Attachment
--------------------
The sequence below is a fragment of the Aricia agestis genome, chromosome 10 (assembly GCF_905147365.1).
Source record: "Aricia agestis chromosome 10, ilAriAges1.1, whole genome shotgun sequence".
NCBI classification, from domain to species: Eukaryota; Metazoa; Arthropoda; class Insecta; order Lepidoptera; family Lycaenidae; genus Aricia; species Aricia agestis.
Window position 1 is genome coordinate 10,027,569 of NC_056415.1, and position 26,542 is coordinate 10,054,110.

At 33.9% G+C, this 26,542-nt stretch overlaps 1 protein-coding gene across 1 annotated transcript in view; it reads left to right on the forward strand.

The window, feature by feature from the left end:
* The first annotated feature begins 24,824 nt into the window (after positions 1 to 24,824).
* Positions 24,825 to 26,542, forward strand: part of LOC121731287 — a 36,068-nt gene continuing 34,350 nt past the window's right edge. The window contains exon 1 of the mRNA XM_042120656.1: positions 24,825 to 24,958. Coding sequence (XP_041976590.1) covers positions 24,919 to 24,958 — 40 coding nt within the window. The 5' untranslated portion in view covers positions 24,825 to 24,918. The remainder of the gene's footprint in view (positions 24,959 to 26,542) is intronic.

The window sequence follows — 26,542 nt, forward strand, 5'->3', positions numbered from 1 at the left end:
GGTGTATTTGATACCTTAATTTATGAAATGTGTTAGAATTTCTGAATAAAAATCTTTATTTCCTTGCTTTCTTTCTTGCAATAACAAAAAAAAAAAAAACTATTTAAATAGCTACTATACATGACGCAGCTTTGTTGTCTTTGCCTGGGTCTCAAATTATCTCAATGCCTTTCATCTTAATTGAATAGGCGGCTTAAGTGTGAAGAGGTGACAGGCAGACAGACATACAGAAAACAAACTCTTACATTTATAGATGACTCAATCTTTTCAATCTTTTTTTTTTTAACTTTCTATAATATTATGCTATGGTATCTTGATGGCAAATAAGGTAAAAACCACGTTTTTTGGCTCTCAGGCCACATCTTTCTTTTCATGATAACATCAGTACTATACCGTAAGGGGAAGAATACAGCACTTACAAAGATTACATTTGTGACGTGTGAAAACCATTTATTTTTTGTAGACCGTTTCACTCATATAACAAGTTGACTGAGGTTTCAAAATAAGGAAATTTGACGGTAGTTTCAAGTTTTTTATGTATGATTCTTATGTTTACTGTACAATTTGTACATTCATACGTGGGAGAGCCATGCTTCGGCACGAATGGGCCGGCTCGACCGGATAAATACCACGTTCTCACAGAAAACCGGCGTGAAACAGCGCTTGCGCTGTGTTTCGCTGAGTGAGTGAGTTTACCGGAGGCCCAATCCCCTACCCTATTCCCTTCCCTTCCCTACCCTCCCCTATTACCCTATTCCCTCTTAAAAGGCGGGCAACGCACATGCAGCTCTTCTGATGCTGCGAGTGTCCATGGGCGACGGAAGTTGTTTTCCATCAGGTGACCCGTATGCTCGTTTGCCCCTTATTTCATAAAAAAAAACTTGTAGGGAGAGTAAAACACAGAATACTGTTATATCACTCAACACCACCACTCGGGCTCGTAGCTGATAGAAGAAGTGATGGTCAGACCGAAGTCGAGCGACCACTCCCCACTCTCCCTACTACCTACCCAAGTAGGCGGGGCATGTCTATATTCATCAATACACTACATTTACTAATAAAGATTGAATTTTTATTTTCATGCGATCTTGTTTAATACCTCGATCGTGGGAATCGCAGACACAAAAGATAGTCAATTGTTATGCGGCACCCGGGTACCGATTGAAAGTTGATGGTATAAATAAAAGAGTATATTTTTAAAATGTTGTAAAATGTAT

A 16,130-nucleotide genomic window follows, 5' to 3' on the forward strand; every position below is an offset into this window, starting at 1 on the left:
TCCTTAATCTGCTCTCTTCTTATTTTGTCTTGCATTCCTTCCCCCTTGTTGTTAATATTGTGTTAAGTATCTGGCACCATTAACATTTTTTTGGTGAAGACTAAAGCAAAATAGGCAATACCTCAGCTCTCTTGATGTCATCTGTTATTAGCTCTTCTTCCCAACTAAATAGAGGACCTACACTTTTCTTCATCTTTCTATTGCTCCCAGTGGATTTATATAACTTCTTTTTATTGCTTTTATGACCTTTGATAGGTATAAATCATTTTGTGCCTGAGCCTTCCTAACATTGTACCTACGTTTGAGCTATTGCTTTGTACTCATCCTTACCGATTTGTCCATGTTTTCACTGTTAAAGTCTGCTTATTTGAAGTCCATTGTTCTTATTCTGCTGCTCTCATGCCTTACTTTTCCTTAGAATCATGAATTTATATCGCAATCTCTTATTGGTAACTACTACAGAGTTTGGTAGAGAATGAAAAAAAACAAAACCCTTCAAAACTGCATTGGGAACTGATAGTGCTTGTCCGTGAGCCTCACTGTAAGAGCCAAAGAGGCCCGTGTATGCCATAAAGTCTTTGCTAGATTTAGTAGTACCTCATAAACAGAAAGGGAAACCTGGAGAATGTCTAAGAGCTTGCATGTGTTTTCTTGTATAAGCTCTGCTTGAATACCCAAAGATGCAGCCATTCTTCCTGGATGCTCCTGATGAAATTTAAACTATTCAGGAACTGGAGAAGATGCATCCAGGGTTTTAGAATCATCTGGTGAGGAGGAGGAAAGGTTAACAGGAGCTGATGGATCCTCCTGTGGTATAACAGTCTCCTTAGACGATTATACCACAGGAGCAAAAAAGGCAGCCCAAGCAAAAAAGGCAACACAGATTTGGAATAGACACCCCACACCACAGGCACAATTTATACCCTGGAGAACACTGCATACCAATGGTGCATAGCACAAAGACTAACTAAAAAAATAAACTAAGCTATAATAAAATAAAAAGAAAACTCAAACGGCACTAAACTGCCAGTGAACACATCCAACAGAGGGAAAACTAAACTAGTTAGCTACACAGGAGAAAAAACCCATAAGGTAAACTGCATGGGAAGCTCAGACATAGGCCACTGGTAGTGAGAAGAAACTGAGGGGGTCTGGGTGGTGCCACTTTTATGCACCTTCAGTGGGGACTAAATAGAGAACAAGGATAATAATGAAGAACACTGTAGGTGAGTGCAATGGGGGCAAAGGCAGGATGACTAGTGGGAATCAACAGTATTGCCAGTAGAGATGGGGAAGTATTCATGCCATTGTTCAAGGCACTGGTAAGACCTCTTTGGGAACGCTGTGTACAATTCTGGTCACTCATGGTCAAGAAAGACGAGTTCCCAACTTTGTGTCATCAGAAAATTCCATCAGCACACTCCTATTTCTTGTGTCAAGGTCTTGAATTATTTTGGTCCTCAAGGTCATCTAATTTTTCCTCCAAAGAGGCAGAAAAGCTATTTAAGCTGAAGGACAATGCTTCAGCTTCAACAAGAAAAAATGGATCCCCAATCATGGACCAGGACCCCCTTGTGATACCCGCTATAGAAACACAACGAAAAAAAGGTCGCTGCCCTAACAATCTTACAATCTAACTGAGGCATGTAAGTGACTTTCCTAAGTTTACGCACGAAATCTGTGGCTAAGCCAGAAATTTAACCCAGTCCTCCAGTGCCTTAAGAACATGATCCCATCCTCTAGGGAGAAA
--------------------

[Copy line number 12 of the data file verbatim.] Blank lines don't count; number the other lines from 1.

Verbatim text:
TCCTTAATCTGCTCTCTTCTTATTTTGTCTTGCATTCCTTCCCCCTTGTTGTTAATATTGTGTTAAGTATCTGGCACCATTAACATTTTTTTGGTGAAGACTAAAGCAAAATAGGCAATACCTCAGCTCTCTTGATGTCATCTGTTATTAGCTCTTCTTCCCAACTAAATAGAGGACCTACACTTTTCTTCATCTTTCTATTGCTCCCAGTGGATTTATATAACTTCTTTTTATTGCTTTTATGACCTTTGATAGGTATAAATCATTTTGTGCCTGAGCCTTCCTAACATTGTACCTACGTTTGAGCTATTGCTTTGTACTCATCCTTACCGATTTGTCCATGTTTTCACTGTTAAAGTCTGCTTATTTGAAGTCCATTGTTCTTATTCTGCTGCTCTCATGCCTTACTTTTCCTTAGAATCATGAATTTATATCGCAATCTCTTATTGGTAACTACTACAGAGTTTGGTAGAGAATGAAAAAAAACAAAACCCTTCAAAACTGCATTGGGAACTGATAGTGCTTGTCCGTGAGCCTCACTGTAAGAGCCAAAGAGGCCCGTGTATGCCATAAAGTCTTTGCTAGATTTAGTAGTACCTCATAAACAGAAAGGGAAACCTGGAGAATGTCTAAGAGCTTGCATGTGTTTTCTTGTATAAGCTCTGCTTGAATACCCAAAGATGCAGCCATTCTTCCTGGATGCTCCTGATGAAATTTAAACTATTCAGGAACTGGAGAAGATGCATCCAGGGTTTTAGAATCATCTGGTGAGGAGGAGGAAAGGTTAACAGGAGCTGATGGATCCTCCTGTGGTATAACAGTCTCCTTAGACGATTATACCACAGGAGCAAAAAAGGCAGCCCAAGCAAAAAAGGCAACACAGATTTGGAATAGACACCCCACACCACAGGCACAATTTATACCCTGGAGAACACTGCATACCAATGGTGCATAGCACAAAGACTAACTAAAAAAATAAACTAAGCTATAATAAAATAAAAAGAAAACTCAAACGGCACTAAACTGCCAGTGAACACATCCAACAGAGGGAAAACTAAACTAGTTAGCTACACAGGAGAAAAAACCCATAAGGTAAACTGCATGGGAAGCTCAGACATAGGCCACTGGTAGTGAGAAGAAACTGAGGGGGTCTGGGTGGTGCCACTTTTATGCACCTTCAGTGGGGACTAAATAGAGAACAAGGATAATAATGAAGAACACTGTAGGTGAGTGCAATGGGGGCAAAGGCAGGATGACTAGTGGGAATCAACAGTATTGCCAGTAGAGATGGGGAAGTATTCATGCCATTGTTCAAGGCACTGGTAAGACCTCTTTGGGAACGCTGTGTACAATTCTGGTCACTCATGGTCAAGAAAGACGAGTTCCCAACTTTGTGTCATCAGAAAATTCCATCAGCACACTCCTATTTCTTGTGTCAAGGTCTTGAATTATTTTGGTCCTCAAGGTCATCTAATTTTTCCTCCAAAGAGGCAGAAAAGCTATTTAAGCTGAAGGACAATGCTTCAGCTTCAACAAGAAAAAATGGATCCCCAATCATGGACCAGGACCCCCTTGTGATACCCGCTATAGAAACACAACGAAAAAAAGGTCGCTGCCCTAACAATCTTACAATCTAACTGAGGCATGTAAGTGACTTTCCTAAGTTTACGCACGAAATCTGTGGCTAAGCCAGAAATTTAACCCAGTCCTCCAGTGCCTTAAGAACATGATCCCATCCTCTAGGGAGAAA